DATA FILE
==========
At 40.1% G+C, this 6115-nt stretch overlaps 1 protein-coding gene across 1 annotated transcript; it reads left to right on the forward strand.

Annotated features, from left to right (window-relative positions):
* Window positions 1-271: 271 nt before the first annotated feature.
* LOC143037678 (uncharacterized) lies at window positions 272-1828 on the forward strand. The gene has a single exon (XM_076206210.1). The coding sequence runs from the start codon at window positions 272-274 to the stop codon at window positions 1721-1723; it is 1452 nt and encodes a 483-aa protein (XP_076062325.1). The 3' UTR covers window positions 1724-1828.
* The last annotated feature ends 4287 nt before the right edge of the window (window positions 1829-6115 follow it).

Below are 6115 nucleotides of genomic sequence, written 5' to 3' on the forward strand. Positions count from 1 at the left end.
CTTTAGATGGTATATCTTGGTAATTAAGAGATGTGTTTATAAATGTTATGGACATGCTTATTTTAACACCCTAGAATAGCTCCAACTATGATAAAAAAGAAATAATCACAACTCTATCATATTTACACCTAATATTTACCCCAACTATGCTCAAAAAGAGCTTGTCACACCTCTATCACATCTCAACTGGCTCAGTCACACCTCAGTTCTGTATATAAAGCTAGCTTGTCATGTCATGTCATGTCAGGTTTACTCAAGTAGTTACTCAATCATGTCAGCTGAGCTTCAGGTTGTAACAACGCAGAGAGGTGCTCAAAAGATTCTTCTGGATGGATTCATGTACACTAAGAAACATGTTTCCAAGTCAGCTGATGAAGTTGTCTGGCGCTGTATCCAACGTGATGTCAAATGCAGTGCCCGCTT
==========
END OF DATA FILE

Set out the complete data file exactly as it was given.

At 40.1% G+C, this 6115-nt stretch overlaps 1 protein-coding gene across 1 annotated transcript; it reads left to right on the forward strand.

Annotated features, from left to right (window-relative positions):
* Window positions 1-271: 271 nt before the first annotated feature.
* LOC143037678 (uncharacterized) lies at window positions 272-1828 on the forward strand. The gene has a single exon (XM_076206210.1). The coding sequence runs from the start codon at window positions 272-274 to the stop codon at window positions 1721-1723; it is 1452 nt and encodes a 483-aa protein (XP_076062325.1). The 3' UTR covers window positions 1724-1828.
* The last annotated feature ends 4287 nt before the right edge of the window (window positions 1829-6115 follow it).

Below are 6115 nucleotides of genomic sequence, written 5' to 3' on the forward strand. Positions count from 1 at the left end.
CTTTAGATGGTATATCTTGGTAATTAAGAGATGTGTTTATAAATGTTATGGACATGCTTATTTTAACACCCTAGAATAGCTCCAACTATGATAAAAAAGAAATAATCACAACTCTATCATATTTACACCTAATATTTACCCCAACTATGCTCAAAAAGAGCTTGTCACACCTCTATCACATCTCAACTGGCTCAGTCACACCTCAGTTCTGTATATAAAGCTAGCTTGTCATGTCATGTCATGTCAGGTTTACTCAAGTAGTTACTCAATCATGTCAGCTGAGCTTCAGGTTGTAACAACGCAGAGAGGTGCTCAAAAGATTCTTCTGGATGGATTCATGTACACTAAGAAACATGTTTCCAAGTCAGCTGATGAAGTTGTCTGGCGCTGTATCCAACGTGATGTCAAATGCAGTGCCCGCTT